With nearly 8,000 dead from Nepal’s worst earthquake since 1934 the relief effort has turned to recovery and finding the 400 missing people. The quake struck on Saturday morning, the time when many Christian church services were taking place. Many of the estimated 150 Christians killed died when the buildings they were gathered in collapsed. The tragedy revives an on-going debate over burial rituals. Nepal’s 3% minority Christians favour burying their dead, while its majority Hindus prefer cremation.
Plans first announced in 2013 to establish official cemeteries for Christians, who have tripled in number since the Hindu monarchy was abolished in 2006, have not resolved tensions.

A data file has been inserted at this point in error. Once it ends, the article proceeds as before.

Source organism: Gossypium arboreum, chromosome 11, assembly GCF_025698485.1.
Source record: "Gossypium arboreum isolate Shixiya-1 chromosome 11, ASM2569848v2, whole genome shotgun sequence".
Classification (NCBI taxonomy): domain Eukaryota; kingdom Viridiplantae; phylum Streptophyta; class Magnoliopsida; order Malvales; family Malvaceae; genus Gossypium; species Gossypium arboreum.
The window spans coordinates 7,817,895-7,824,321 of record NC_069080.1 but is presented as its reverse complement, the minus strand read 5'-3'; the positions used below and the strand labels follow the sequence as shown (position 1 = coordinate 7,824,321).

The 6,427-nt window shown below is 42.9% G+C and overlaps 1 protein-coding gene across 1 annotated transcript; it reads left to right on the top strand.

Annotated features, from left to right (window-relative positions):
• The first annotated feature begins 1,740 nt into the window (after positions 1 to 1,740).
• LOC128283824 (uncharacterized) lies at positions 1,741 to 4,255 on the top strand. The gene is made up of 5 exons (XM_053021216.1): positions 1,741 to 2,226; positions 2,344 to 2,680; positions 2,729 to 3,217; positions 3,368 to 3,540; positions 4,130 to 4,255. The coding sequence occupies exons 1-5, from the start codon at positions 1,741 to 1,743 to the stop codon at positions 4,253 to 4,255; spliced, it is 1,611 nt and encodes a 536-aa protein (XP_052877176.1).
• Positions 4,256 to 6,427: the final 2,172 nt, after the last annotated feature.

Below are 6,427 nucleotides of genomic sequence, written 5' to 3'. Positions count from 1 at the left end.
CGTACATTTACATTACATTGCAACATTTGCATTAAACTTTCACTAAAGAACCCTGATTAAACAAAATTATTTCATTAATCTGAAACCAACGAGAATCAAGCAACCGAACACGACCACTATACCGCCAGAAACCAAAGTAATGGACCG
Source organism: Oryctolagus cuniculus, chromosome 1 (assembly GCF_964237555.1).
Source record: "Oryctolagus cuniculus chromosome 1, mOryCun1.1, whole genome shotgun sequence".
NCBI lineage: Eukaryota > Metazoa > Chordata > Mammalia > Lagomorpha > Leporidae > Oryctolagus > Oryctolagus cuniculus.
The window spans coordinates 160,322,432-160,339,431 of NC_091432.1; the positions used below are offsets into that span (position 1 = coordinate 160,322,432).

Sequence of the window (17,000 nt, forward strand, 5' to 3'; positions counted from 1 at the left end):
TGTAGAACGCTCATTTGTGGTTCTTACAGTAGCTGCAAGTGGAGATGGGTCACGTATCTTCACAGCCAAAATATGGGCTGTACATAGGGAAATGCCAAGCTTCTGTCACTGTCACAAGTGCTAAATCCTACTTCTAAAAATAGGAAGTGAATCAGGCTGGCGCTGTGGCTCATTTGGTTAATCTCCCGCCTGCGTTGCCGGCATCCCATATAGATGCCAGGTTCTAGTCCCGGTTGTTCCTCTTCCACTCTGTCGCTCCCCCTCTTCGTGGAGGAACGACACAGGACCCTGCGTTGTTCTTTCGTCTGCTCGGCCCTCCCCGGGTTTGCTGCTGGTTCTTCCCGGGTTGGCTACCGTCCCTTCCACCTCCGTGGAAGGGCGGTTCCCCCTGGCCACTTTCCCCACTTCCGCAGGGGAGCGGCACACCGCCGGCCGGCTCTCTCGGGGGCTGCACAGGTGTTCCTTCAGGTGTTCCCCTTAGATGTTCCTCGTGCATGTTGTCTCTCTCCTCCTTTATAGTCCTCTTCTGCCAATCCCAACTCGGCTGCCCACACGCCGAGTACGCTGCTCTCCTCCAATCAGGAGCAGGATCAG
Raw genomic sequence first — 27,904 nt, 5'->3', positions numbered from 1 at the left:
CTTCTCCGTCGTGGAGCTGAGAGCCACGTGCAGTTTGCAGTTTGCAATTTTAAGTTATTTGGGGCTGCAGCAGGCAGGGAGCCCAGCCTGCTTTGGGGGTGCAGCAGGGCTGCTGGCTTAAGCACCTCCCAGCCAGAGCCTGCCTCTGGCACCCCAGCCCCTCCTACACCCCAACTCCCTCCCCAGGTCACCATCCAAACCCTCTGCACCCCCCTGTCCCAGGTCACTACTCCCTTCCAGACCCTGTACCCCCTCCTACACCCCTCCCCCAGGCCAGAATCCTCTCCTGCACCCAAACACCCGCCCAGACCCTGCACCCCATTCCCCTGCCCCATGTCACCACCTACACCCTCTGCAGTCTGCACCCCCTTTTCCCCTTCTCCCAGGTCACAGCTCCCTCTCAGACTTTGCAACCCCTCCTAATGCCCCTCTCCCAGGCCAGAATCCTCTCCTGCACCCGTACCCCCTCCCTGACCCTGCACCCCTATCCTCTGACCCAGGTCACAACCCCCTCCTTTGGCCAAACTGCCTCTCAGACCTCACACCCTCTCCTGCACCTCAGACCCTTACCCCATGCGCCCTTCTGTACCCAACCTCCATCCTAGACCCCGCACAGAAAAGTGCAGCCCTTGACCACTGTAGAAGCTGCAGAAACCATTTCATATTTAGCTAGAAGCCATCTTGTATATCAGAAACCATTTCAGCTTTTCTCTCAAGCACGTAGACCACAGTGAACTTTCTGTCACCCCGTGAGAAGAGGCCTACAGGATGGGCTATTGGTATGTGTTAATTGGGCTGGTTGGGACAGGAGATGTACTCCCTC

“When a Christian dies, there’s (still) no burial ground. So we really have to hurry when a person dies, and also secretly… have to take [the body] into the jungle where nobody can see. We’re also not given security to bury the dead body. Sometimes Hindus come and beat us up,” said Sundar Thapa of Nepal’s Federation of National Christians in a recent World Watch Monitor video.